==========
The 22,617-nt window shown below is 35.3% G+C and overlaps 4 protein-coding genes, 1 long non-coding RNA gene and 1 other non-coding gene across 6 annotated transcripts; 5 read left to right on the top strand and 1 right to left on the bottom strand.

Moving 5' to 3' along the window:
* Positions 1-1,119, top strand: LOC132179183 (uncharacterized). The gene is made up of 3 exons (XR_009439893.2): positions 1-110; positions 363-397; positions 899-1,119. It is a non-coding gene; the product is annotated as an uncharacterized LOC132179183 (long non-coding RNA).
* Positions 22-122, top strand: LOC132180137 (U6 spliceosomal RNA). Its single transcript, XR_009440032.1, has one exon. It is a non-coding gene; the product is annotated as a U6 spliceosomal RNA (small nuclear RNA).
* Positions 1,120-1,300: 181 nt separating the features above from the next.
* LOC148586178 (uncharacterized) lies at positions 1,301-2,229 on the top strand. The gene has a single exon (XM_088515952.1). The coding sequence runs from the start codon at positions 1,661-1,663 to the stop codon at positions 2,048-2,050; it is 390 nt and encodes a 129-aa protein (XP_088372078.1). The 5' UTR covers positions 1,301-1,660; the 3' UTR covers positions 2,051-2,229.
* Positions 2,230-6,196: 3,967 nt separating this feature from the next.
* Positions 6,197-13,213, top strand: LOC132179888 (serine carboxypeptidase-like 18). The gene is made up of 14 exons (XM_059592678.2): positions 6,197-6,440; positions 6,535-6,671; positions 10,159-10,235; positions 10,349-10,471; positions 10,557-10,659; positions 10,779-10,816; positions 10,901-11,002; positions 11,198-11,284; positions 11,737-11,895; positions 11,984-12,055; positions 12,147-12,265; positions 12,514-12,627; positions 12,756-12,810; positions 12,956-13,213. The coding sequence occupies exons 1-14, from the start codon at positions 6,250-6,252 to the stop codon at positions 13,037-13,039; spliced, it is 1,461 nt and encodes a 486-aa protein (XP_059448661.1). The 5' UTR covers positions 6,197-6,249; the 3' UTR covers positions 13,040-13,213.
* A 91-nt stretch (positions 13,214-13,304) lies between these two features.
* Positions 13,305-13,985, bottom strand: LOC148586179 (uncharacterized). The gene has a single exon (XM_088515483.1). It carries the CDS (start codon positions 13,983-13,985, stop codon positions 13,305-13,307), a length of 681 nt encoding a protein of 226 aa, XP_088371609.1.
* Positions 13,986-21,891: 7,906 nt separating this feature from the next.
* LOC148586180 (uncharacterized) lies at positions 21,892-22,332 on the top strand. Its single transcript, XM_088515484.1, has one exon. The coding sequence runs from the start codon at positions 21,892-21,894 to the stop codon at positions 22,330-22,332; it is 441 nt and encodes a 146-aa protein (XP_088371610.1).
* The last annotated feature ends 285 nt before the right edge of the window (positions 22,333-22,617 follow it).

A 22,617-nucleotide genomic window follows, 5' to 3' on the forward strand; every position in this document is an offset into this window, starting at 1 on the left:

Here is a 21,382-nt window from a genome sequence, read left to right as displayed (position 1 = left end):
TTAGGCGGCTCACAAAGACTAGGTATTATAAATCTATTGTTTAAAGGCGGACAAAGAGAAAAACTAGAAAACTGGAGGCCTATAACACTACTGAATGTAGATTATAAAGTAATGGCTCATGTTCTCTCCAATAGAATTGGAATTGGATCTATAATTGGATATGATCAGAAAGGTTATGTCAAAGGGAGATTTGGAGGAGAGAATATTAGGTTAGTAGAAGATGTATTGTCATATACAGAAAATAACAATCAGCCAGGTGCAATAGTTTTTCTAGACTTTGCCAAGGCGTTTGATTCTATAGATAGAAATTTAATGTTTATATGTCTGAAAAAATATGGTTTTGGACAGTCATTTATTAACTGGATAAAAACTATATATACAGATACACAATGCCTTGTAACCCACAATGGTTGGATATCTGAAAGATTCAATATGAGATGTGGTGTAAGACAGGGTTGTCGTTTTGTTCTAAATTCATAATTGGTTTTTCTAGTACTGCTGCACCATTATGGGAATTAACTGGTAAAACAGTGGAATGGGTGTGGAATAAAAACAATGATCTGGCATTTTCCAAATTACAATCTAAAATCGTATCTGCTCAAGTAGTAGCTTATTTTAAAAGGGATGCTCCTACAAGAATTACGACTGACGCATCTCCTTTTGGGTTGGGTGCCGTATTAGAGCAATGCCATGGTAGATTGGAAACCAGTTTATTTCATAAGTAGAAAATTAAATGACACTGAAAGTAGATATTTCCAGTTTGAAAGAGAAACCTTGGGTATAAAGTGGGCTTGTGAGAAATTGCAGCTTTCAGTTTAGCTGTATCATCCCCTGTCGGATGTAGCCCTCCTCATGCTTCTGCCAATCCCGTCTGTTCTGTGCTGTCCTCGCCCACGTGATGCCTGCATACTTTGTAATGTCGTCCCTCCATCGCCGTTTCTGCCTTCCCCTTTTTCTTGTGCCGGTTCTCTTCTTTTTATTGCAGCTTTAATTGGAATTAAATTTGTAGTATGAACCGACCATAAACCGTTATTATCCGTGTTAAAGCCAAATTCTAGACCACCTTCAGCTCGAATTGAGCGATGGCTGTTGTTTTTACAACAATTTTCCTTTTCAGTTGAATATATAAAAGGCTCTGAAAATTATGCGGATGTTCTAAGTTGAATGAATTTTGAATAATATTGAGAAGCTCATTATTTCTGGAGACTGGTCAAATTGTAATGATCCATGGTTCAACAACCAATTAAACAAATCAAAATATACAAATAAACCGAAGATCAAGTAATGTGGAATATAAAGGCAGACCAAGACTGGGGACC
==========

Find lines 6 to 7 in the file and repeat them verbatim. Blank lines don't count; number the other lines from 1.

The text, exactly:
* LOC148586178 (uncharacterized) lies at positions 1,301-2,229 on the top strand. The gene has a single exon (XM_088515952.1). The coding sequence runs from the start codon at positions 1,661-1,663 to the stop codon at positions 2,048-2,050; it is 390 nt and encodes a 129-aa protein (XP_088372078.1). The 5' UTR covers positions 1,301-1,660; the 3' UTR covers positions 2,051-2,229.
* Positions 2,230-6,196: 3,967 nt separating this feature from the next.